Under P limitation (figure 1b), cell division eventually halts. Due to the reduced requirements for carbon skeletons for protein and phospholipid biosynthesis, more CO2 is fixed through the Calvin cycle than is consumed. In order to deal with the excess carbon, carbon flow is instead directed toward storage as TAG or excretion from the cell as ECPS. As part of the P scavenging strategy, phospholipids are degraded to release much-needed P and replaced with sulfolipids, galactolipids and betaine lipids. Phosphatidic acid and diacylglycerol produced through phospholipid degradation may also be converted to TAGs. Increased citrate levels lead to the inhibition of phosphofructokinase (and possibly activation of fructose bisphosphatase), thus switching at least the cytosolic glycolysis pathway towards gluconeogenesis. G6P may enter the OPPP, which is also fed with ribose 5-phosphate (R5P) from nucleic acid degradation. NADPH produced by the OPPP provides reducing power to the cell. G6P can also be converted to UDP-glucose, which is a substrate for the biosynthesis of chrysolaminarin, sulfolipids and galactolipids, as well as several of the sugars found in ECPS. ECPS is synthesized by uncharacterised glycotransferases and subsequently secreted.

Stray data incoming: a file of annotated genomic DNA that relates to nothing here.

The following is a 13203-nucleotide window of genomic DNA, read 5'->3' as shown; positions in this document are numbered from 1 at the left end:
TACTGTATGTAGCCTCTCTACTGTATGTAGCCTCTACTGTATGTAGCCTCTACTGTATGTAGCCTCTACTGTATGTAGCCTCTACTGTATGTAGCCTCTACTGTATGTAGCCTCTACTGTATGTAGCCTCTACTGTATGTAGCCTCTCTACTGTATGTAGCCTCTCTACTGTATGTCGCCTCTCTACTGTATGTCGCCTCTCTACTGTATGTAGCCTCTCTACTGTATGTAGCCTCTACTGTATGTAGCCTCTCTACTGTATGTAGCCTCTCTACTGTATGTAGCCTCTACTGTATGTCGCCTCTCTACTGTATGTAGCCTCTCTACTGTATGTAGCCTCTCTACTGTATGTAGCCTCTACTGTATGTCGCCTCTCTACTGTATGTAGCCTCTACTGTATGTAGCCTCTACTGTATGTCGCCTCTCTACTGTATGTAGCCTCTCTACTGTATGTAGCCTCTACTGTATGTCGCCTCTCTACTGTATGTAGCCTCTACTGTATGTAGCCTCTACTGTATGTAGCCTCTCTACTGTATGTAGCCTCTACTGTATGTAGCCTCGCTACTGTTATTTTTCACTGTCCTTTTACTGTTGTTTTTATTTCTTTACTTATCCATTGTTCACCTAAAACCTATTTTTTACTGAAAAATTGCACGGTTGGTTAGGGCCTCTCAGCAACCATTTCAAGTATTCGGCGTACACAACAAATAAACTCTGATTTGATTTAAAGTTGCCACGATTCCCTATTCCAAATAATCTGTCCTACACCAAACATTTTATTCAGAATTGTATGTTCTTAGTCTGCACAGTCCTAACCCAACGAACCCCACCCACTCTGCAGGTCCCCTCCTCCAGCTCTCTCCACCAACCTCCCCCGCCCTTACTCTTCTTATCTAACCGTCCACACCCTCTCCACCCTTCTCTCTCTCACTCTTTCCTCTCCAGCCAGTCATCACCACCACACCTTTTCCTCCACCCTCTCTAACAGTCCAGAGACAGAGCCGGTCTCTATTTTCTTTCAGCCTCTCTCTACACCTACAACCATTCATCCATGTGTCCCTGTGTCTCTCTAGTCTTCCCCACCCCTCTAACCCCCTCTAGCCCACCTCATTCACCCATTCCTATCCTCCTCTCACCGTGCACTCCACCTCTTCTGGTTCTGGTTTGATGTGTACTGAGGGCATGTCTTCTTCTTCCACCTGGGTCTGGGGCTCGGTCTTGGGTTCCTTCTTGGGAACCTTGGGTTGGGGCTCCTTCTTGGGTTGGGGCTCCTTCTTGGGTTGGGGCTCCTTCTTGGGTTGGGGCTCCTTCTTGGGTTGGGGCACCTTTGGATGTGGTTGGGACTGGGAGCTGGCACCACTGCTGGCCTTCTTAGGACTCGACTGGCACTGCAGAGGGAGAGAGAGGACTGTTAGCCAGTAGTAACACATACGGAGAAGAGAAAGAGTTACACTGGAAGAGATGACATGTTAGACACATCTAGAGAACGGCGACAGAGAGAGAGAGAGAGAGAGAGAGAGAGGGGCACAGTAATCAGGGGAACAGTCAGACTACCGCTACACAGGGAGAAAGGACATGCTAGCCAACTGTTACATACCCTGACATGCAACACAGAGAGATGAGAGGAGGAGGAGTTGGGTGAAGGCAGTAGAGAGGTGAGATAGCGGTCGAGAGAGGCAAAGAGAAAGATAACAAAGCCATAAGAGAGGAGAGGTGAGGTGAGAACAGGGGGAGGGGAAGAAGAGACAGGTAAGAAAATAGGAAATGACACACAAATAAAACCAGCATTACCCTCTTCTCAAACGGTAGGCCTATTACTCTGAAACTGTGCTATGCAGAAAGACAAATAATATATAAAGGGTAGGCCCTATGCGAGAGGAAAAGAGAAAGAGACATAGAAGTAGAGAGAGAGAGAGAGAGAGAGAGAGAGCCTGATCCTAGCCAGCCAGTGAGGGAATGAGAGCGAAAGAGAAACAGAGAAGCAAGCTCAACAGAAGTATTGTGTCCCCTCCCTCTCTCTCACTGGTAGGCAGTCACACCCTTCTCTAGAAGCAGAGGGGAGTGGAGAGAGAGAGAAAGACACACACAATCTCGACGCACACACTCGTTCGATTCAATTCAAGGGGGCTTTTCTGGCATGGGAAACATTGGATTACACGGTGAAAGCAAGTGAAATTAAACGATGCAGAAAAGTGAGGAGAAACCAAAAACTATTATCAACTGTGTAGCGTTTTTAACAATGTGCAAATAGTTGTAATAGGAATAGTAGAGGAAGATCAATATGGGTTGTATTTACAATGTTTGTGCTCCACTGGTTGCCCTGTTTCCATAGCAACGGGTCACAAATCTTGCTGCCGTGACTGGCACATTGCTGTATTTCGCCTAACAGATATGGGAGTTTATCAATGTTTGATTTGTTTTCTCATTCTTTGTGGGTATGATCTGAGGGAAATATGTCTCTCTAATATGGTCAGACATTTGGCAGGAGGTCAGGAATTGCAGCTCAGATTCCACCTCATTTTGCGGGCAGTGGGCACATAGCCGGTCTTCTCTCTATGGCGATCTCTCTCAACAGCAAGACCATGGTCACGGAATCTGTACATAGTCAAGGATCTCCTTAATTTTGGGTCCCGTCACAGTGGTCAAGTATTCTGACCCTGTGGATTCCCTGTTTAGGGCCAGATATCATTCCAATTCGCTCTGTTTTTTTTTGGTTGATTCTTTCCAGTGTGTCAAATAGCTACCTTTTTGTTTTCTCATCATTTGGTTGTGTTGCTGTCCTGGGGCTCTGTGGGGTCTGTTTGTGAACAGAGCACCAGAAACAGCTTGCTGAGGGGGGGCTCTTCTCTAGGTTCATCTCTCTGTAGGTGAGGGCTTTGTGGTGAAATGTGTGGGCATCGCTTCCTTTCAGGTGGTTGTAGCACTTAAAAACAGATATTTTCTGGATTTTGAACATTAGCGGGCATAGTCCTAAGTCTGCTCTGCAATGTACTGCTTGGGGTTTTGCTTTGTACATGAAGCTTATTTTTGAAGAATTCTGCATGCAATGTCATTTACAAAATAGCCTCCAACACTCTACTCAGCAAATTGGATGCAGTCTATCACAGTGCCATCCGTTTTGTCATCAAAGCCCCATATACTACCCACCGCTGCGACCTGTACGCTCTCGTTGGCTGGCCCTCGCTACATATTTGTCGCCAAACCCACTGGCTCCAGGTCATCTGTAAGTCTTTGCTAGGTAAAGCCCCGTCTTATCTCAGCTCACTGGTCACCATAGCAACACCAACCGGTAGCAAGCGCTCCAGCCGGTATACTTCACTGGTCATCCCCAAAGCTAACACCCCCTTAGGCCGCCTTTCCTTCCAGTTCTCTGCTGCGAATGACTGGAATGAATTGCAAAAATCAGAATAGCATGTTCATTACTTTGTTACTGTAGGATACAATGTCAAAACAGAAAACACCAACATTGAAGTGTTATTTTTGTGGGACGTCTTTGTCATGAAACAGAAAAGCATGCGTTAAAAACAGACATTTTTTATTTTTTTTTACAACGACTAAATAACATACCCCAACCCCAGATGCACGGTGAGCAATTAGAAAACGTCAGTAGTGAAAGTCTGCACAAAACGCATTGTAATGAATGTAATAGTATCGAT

In the last few years a number of studies have provided a large amount of details on the response to P limitation in diatoms, especially on the transcript level. However, information on responses on the protein and metabolite levels is equally important to understand the effects of P limitation on carbon metabolism.
How does carbon flow through the central carbon metabolism during P limitation in diatoms? Quantification of the central carbon metabolism intermediates in P-limited cells combined with carbon flux analyses will likely provide valuable answers. Characterization of the translocators involved in transport of carbohydrates will also increase the understanding of how carbon flows between compartments. Activity analyses of the regulatory enzymes for glycolysis and gluconeogenesis during different stages of P depletion will provide information on the regulatory switch between glycolysis and gluconeogenesis during P limitation, and possible differences between the different compartments. Comparative analyses with other nutrient limitation treatments (N, Si, Fe) will bring more details regarding nutrient-specific and general limitation responses of carbon metabolism.